April 20, 2024

The Boss: A Venture Born in the Kitchen

The five of us — I am the youngest — grew up in a neighborhood with Camelback Mountain almost in our backyard. My dad developed a line of healthy dinners for Con-Agra Foods and my mother worked at a local department store.

Toward the end of high school, my parents moved to Nebraska. I stayed and went to Arizona State University, where I majored in communications and minored in finance. By the time I graduated from Arizona State, in 1989, the job market had slowed down so I bought airline tickets to Los Angeles, Chicago and New York and started knocking on doors.

After three weeks on the road and 90 interviews, I took a job in Manhattan at Time Inc.’s department that managed placement of magazines with major airlines. I met my husband, Theo, who was attending New York University School of Law and hoping to work with high-tech companies after graduation. Three years later, I moved to CNN as an advertising sales trainee.

Theo and I moved to San Francisco together in 1994, and he began his career as a business and technology lawyer and I started to look for my next challenge. I heard about 2Market, a joint venture of Apple and AOL that was building one of the first computer-based shopping services. I was hired as their only salesperson, introducing retailers to the world of e-commerce.

Within a year, we had signed up many well-known retailers and were acquired by AOL. I then worked as vice president for AOL’s e-commerce and shopping partnerships — commuting across country (and virtually living on United Airlines) between San Francisco and Virginia, where AOL had its headquarters.

After giving birth to my second child, in 2001, it was time for a break, time to get in shape and build a healthier lifestyle. Step 1 was to get all the junk food out of the house, including my own worst habit, Diet Coke. So I cleaned out the refrigerator and replaced all the soda and juice with water. But Theo and the kids found plain water boring. And the truth is I did, too.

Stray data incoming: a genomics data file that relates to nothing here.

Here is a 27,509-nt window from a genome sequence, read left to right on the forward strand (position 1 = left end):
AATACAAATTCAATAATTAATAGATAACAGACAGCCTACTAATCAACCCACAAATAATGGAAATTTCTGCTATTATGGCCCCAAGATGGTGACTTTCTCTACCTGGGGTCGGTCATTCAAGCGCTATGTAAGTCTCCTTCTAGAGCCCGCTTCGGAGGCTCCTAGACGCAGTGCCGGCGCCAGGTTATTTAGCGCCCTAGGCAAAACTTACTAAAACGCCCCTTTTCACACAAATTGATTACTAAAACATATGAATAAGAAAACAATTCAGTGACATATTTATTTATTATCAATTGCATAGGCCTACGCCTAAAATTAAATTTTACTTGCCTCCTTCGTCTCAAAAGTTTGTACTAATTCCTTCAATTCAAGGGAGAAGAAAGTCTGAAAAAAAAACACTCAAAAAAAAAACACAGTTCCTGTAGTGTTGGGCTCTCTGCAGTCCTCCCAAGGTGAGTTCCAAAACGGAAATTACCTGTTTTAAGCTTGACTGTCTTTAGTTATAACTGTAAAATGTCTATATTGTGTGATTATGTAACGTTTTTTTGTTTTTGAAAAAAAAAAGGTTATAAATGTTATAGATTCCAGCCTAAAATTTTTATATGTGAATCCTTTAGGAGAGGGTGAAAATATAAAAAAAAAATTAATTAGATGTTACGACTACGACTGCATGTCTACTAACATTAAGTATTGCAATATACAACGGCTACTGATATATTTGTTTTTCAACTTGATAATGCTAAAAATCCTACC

I searched for healthier drinks in the grocery stores, but could find nothing we liked. We tried a few flavored waters, but we didn’t like the lingering taste of diet sweeteners.

So I started slicing fresh fruits into pitchers of water, and everyone in my family liked that. My children’s friends even started to ask for it when they came over. One day, another parent called to ask where I bought that raspberry water her child had been talking about. I laughed, but then asked myself, “Why can’t stores sell something this simple?”

In 2004, I decided to turn some of my fruit-flavored waters into a business. I took $50,000 of our savings and plunged into learning the details of the beverage industry. Two weeks later, I realized that I was pregnant with our fourth child. I asked Theo to help me out. Soon we were building the business together.

At first, we sold Hint out of our Jeep and delivered the cases ourselves. In June 2005, we took samples to the Fancy Food Show in New York City, and buyers from Whole Foods ordered our line of 10 flavors. Things took off from there, and we now have offices in San Francisco and New York and sell to major grocers and online.

We have continued to build relationships with our retailers because shelf space is so crucial to our business. But nothing is more important than our relationship with our customers, which is why one of us answers most e-mails from consumers, and that is still my favorite part of the job.

As told to Elizabeth Olson.

Article source: http://feeds.nytimes.com/click.phdo?i=1e6fa12d3edb7f5a8aa9c50f86828b51

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